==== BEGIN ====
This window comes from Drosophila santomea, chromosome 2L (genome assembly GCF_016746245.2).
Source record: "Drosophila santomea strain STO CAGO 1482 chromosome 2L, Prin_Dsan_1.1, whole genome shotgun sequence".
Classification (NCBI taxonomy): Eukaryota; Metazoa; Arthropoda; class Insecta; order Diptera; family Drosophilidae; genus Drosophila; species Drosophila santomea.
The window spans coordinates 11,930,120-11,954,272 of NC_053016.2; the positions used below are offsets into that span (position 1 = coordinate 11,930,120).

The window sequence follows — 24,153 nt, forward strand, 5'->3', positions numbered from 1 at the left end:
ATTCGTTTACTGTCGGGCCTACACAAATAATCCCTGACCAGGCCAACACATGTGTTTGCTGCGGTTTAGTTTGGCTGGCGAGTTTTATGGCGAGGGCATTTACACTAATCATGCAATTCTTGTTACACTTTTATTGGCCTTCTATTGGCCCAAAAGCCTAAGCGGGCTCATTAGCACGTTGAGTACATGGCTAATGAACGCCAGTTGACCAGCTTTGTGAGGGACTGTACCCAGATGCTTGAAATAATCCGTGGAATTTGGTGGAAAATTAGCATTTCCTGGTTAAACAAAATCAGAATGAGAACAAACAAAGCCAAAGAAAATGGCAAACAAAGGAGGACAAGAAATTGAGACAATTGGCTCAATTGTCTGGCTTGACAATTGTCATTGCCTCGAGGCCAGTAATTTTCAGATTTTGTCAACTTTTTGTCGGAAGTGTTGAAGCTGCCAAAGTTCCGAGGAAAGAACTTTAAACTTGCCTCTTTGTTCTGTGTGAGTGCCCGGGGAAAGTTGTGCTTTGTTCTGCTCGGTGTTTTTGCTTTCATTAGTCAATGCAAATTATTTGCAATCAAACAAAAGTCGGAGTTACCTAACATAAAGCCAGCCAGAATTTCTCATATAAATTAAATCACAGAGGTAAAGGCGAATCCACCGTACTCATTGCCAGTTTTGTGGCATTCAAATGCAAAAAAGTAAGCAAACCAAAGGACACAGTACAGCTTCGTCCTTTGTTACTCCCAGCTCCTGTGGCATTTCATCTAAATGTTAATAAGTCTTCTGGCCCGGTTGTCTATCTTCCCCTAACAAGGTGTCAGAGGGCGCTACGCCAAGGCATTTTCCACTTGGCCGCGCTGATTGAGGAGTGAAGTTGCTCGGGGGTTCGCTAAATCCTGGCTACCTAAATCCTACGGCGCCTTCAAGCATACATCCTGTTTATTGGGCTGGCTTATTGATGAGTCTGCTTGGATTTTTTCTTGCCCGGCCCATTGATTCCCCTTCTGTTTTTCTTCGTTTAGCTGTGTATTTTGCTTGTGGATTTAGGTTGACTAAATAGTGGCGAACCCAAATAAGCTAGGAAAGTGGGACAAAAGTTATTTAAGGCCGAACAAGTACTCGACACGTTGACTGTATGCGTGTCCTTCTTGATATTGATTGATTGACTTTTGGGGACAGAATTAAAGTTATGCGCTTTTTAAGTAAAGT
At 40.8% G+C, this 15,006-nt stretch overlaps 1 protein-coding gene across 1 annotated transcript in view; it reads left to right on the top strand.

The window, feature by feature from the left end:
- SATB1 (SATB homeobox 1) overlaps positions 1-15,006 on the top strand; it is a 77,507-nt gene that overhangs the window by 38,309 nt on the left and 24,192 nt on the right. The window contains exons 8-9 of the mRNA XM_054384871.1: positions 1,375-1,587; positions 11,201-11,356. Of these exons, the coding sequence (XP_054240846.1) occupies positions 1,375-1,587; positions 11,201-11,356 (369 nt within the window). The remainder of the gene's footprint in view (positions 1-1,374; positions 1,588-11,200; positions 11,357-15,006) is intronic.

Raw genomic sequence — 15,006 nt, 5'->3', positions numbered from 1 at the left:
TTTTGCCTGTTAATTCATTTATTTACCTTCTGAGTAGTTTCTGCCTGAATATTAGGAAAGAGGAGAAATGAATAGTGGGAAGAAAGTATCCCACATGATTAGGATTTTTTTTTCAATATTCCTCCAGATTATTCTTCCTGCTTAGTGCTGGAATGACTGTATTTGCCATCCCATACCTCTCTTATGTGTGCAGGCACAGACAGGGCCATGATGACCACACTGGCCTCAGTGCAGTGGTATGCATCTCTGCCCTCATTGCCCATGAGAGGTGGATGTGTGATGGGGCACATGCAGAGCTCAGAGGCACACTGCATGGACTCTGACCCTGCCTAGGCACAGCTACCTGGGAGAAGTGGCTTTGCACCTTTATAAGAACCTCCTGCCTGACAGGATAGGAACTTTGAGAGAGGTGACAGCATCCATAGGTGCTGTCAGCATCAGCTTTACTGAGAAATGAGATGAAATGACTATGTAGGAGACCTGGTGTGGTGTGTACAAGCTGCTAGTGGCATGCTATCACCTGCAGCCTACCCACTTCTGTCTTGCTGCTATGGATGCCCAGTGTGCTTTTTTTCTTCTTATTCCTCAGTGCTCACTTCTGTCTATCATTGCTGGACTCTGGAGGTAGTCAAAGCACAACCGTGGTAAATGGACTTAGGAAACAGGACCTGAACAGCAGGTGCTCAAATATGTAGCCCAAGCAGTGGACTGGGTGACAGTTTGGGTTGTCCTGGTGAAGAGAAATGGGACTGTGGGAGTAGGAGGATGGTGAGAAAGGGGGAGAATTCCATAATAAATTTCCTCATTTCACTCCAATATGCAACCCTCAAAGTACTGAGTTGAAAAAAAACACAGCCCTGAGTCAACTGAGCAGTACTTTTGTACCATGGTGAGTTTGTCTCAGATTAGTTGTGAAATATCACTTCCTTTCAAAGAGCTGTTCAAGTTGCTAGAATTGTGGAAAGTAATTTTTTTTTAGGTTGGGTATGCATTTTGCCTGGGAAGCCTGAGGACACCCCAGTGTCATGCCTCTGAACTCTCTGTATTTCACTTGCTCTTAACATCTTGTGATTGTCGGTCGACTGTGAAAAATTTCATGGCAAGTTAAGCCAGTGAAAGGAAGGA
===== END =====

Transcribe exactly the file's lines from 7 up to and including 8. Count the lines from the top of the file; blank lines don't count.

At 40.8% G+C, this 15,006-nt stretch overlaps 1 protein-coding gene across 1 annotated transcript in view; it reads left to right on the top strand.

The window, feature by feature from the left end: